May 6, 2010

Universal Studios Singapore

And with this footage comes the final edit of my Singapore trip last month.

Universal Studios Singapore was never something Stephanie and I had planned prior to going. This was a business trip after all, and with only one full day off we weren't sure there'd be time for a theme park. Luckily, there was.

On the good word of some of the people we had been working with, on our Wednesday off we took a taxi and then the monorail out to Sentosa Island. Sentosa is nicknamed 'Resort World' because the entire place is undergoing a massive tourist overhaul. Fancy resorts, beaches, and attractions are popping up all over this island on the southern end of Singapore. Universal Studios itself only opened in March, so it was only a month old.

Not as big as the park in Hollywood (see my edit of that here) it doesn't incorporate a tram ride element, and instead is all theme park. It was actually just the right size to see comfortably in a single afternoon, which was nice because it didn't feel like we had to rush.  From a Madagascar section to a Shrek themed 'Far Far Away' to a popular Jurrassic Park zone, Stephanie and I actually enjoyed the Revenge of the Mummy Ride in Ancient Egypt the best. We ran on twice in a row, and all I have to compare it to is the Indiana Jones ride at Disneyland.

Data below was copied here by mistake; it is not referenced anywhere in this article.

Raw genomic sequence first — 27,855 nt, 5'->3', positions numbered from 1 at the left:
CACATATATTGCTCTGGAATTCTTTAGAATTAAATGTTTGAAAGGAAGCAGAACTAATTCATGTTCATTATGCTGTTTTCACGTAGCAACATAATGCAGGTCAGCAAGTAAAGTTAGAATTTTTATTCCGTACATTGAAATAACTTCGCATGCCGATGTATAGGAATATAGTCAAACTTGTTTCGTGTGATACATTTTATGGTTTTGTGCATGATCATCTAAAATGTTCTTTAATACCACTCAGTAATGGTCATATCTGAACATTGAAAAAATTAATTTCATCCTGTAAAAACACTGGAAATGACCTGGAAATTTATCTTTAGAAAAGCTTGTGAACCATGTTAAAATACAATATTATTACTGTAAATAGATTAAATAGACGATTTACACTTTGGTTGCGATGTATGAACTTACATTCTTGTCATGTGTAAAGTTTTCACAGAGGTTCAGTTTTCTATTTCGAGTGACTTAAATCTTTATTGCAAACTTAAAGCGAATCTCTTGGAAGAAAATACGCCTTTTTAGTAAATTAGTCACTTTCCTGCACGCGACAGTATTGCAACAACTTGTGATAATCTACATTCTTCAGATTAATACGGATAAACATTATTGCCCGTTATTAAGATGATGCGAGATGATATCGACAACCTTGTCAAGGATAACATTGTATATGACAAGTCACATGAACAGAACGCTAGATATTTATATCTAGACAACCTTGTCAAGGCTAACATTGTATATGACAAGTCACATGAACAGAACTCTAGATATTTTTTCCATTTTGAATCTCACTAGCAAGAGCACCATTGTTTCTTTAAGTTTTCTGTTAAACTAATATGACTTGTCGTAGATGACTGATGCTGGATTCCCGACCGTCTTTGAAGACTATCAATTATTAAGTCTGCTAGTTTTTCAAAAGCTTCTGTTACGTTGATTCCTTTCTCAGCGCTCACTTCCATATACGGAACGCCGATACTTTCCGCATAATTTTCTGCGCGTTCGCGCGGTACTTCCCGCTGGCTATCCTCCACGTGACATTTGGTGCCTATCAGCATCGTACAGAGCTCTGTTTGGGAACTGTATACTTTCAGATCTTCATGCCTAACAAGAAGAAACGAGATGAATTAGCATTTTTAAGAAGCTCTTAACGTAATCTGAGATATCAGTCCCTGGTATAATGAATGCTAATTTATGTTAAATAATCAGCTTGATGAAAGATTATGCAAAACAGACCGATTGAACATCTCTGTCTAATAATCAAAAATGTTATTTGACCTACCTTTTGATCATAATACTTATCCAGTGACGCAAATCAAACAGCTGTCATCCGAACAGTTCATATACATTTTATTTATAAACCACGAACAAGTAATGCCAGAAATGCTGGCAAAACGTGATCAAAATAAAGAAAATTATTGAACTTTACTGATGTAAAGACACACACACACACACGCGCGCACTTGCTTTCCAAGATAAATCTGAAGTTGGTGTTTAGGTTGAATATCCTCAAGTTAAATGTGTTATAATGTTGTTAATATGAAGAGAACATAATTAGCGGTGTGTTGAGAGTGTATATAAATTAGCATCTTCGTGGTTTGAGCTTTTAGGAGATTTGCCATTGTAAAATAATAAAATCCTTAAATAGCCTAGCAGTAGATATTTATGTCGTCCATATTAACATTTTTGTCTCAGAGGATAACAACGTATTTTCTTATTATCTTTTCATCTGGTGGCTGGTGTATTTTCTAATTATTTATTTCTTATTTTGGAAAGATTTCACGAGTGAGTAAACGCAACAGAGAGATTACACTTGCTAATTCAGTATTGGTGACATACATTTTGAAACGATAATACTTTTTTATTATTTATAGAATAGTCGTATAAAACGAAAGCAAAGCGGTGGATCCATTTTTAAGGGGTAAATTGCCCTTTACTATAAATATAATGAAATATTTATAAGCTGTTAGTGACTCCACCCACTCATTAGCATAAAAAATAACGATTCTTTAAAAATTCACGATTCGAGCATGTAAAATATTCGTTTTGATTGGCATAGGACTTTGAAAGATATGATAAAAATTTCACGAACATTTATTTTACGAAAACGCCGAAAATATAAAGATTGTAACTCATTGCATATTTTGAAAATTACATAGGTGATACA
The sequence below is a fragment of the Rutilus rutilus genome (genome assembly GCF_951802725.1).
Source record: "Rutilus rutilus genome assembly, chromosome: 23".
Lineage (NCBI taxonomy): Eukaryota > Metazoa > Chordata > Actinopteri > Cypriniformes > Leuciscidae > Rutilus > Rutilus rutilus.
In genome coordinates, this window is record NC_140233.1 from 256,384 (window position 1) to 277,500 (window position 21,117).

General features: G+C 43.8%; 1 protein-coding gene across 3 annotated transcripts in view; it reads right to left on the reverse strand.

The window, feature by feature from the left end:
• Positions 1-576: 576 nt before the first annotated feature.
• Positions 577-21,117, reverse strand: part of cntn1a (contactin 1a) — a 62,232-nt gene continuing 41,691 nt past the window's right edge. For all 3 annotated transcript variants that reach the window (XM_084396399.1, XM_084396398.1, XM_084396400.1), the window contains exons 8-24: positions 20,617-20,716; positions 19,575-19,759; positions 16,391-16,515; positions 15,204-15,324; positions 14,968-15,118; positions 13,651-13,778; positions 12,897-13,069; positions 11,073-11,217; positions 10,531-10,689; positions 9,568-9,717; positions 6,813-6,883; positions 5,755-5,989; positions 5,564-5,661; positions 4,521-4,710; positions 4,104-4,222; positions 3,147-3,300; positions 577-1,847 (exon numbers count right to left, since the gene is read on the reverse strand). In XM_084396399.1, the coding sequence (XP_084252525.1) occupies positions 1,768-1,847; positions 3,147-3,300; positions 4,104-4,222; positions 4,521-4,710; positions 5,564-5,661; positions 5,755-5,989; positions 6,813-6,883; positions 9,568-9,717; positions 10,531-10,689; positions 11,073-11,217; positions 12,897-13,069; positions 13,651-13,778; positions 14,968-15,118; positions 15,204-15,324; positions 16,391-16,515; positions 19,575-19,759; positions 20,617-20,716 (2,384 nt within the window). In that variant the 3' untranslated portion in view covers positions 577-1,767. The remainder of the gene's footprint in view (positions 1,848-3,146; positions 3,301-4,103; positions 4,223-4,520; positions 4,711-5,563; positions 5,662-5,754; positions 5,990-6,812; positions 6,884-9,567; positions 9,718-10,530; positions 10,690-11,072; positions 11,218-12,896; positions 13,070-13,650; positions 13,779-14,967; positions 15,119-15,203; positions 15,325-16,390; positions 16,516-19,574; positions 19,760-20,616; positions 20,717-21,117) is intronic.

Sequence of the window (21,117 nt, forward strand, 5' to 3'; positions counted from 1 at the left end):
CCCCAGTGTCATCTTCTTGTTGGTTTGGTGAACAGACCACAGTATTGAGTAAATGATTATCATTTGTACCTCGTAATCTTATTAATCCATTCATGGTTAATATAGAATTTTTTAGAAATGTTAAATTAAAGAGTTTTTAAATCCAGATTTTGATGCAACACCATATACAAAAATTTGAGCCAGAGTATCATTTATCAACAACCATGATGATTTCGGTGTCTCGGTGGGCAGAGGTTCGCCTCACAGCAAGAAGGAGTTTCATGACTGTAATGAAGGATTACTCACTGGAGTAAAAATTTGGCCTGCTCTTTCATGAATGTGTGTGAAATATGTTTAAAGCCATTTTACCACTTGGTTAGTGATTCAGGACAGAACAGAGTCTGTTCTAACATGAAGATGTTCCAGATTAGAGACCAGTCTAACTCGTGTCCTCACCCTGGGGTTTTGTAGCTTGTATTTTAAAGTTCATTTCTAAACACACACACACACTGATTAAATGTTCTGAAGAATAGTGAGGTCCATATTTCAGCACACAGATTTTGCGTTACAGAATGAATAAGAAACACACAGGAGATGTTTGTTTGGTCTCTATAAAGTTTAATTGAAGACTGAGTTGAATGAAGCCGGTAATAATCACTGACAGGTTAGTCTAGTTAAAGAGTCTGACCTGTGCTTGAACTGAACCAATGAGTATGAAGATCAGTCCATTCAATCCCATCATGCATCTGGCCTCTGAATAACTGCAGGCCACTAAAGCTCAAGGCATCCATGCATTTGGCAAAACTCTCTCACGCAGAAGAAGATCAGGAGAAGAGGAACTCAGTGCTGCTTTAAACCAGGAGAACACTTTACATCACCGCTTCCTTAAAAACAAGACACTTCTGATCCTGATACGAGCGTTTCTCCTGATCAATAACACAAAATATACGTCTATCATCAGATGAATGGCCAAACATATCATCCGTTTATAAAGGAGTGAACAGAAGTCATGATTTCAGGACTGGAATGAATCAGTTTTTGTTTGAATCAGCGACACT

The Revenge of the Mummy ride is part tour of movie scenes, part storyline, and part surprise coaster. What was best about it was that it was a really good mix. Fire explosions, cracking walls, sounds of bugs swarming all over you, quick starts and stops, and then finally a thrilling coaster ride in the dark to finish it off! On the second time around I knew where the on-ride camera was and made devil horns at Stephanie. It made for a good souvenir photograph that I bought to take home.

All and all it was a fun afternoon, but the day was far from over. We followed up Universal Studios Singapore with a ride on the Singapore Flyer, and later that evening, with a cruise on the Singapore River Experience.

May 5, 2010

Film School Lesson: Film Theory